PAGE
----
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As a Way Out of the Crisis, Another World is Possible


by Jana Silverman

5 February 2009

From January 27 - February 1, the eighth edition of the World Social Forum (WSF) took place in Belem do Para, the vivacious gateway city to Brazil’s Amazon region. Under throbbing heat and intense tropical rainstorms, over 130,000 activists from 142 countries came together to establish connections between diverse social movements, debate possible solutions to the current financial crisis, and celebrate the construction of a more just and sustainable world. Members of Social Watch (SW) national coalitions from Brazil, Cameroon, Czech Republic, France, Germany, Italy, Kenya, Lebanon, Peru, Uruguay, and Zambia participated actively in this international gathering, both in events organized by SW as well as in others led by organizations with similar objectives as SW.

This Forum was characterized by the strong presence of Brazilian human rights groups, community organizations, and trade unions (activists from the host country were estimated as accounting for between 70-80% of the total participants), and the emphasis on crucial current issues related to the struggle for indigenous rights in the Americas, the war on Gaza, and of course the actual and potential social impacts of the economic crisis. The multitudinous opening march on January 27, marred but not detained by torrential rains, reflected these themes. It was led by a vanguard of indigenous leaders in traditional dress, with over 60,000 members of global civil society participating, many carrying signs calling for peace in Palestine and the necessity of a new economic order in the wake of the crisis.

The three workshops organized by Social Watch and partners such as equalinrights, the Friedrich Ebert Foundation, Global Policy Forum, and terre des hommes, were notable for the diversity of the participants as well as the profundity of the debates. On January 30, SW presented its 2008 Report to the WSF public, with a panel discussion focused on the relation between human rights and economic policy. During the event, Kinda Mohamadieh of the Arab NGO Network for Development analyzed the impacts of neoliberal economics for democracy and social rights in the Arab region, while Jason Nardi of SW Italy described the connections between Social Watch’s monitoring activities and the actions of local movements fighting against the privatization of water and other public goods, and Edward Oyugi of SODNET compared the Kenyan government’s failure to recognize the unsustainability of the current economic model to the insects that cling to an animal’s carcass after its death. The debate was followed by a spirited theatrical performance on gender rights in Zambia enacted by members of SW focal group Women for Change.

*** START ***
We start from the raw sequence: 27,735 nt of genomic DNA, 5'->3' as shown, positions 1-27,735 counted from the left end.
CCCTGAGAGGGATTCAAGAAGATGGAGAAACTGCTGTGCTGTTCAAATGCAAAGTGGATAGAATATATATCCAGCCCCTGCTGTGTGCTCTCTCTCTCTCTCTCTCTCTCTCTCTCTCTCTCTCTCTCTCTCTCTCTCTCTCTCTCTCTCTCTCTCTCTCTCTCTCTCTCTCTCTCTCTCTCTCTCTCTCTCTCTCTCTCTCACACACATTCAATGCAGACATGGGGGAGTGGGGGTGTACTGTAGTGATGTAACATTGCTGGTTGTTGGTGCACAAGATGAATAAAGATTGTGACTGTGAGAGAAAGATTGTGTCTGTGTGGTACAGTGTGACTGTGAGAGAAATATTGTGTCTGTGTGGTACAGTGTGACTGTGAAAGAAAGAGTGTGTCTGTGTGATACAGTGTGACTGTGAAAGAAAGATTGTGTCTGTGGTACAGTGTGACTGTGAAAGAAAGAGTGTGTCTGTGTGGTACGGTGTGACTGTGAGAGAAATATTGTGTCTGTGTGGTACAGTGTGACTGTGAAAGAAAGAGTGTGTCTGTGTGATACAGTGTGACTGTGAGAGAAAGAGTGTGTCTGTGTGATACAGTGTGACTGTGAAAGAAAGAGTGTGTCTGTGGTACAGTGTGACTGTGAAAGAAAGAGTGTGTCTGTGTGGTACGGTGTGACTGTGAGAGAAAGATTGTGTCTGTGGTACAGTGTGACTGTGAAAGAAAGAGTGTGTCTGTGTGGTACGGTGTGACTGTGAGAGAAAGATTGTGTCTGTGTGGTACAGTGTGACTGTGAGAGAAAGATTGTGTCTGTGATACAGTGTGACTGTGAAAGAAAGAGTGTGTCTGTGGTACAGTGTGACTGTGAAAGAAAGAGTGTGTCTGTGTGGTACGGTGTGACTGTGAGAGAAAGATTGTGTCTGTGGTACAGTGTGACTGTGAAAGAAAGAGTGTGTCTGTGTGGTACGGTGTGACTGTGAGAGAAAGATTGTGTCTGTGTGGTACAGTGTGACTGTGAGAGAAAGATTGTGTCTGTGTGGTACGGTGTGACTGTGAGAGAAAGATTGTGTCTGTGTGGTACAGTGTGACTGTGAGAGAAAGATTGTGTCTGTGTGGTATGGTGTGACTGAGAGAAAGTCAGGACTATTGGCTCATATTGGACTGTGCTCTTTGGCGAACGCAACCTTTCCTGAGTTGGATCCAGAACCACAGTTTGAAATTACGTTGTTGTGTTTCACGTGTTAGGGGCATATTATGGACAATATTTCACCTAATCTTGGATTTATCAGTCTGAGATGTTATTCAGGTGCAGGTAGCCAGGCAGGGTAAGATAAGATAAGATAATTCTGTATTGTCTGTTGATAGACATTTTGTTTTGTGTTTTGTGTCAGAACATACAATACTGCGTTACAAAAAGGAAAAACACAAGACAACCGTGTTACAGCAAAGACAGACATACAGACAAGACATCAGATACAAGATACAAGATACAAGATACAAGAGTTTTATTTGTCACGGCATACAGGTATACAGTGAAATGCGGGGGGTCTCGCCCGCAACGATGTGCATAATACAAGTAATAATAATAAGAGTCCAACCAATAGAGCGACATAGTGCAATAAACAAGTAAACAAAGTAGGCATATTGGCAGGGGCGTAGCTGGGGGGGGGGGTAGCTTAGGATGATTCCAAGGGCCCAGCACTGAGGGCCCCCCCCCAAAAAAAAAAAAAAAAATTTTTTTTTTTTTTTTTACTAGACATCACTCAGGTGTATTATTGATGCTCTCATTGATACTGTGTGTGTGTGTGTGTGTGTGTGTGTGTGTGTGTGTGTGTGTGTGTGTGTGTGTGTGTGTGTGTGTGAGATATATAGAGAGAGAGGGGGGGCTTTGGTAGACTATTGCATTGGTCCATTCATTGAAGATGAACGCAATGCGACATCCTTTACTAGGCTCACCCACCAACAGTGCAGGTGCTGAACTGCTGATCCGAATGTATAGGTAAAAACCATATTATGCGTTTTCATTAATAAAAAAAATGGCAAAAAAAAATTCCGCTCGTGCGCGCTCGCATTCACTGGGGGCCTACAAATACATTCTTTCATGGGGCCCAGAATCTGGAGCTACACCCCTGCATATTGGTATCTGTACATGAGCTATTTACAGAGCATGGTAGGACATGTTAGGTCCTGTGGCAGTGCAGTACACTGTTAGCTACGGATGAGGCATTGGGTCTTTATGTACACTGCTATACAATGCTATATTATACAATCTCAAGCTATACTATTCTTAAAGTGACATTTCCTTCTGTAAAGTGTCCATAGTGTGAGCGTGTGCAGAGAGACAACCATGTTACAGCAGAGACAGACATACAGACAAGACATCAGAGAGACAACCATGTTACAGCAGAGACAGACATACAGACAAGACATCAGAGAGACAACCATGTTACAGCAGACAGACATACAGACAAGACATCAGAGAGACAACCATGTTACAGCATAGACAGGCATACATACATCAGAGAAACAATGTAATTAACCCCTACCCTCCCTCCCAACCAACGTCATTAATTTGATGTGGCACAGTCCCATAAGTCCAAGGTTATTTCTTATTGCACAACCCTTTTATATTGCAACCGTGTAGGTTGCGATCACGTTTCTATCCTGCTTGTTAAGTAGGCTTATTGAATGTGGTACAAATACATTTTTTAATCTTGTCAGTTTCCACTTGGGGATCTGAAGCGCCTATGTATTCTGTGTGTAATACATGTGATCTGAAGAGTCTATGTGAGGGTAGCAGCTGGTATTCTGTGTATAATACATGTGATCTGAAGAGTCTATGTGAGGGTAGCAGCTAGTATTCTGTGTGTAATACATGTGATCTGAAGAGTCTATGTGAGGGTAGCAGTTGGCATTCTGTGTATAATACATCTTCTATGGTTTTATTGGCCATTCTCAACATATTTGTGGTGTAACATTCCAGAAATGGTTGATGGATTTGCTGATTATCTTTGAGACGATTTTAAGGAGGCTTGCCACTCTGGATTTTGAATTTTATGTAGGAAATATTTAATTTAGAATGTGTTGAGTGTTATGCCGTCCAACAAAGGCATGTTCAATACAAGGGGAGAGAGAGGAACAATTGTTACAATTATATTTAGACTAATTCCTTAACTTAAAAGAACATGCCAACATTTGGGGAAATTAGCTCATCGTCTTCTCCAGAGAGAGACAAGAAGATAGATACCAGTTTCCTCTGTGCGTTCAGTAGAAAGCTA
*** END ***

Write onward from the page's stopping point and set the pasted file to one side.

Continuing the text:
January 31 was the last day of self-organized activities at the WSF, and was also the date in which two additional Social Watch events took place, namely a seminar entitled “After the Doha Conference: Which Way Forward for the Financing for Development Agenda?” and a workshop on human rights budgeting. At the first seminar, Jens Martens of Global Policy Forum gave a comprehensive summary of the process leading to and the outcomes of last year’s Doha summit on Financing for Development, John Christensen of the Tax Justice Network discussed the linkages between development and tax policy, and Roberto Bissio of the Social Watch Secretariat pointed out the necessity for civil society to insist that all decisions related to Financing for Development and the reform of the international financial institutions must be taken in a truly multilateral forum such as the UN General Assembly and not in exclusionary platforms such as the G-8 or G-20, in order to give all of the world’s citizens affected by the financial crisis a voice in these processes.

The workshop on human rights budgeting was an interactive space in which activists from Czech Republic, India, Bolivia, and the Netherlands, among other countries, shared information about how to use budget analysis as a way to demand the enforceability of the economic, social and cultural (ESC) rights enshrined in international covenants and national Constitutions. In the event, Cornelieke Kaiser of equalinrights showcased a pilot project on the frontloading, or costing of rights, in budget analysis, and Jana Silverman of Social Watch pointed out challenges to using budgets to demand compliance with ESC rights, such as the lack of transparency and opportunities for civil society participation in national budgeting procedures.

This year’s WSF came to a close on February 1 under pouring rain once again, with the meeting of the “Assembly of Assemblies” and the reading of the Forum’s final declaration, which, in the same vein as Social Watch’s call to make rights the answer to the crisis, demands a fundamental transformation in the international financial architecture and urges social movements to keep mobilizing to meet that demand, particularly on March 30 which is the date when the G-20 will reconvene in London. It is now up to global citizens movements, both those present and absent at the Forum, to heed that call, in order to insure that the impacts of the crisis will be paid by those who were responsible for its causes and not by the world’s poor.

Source: Social Watch - http://www.socialwatch.org


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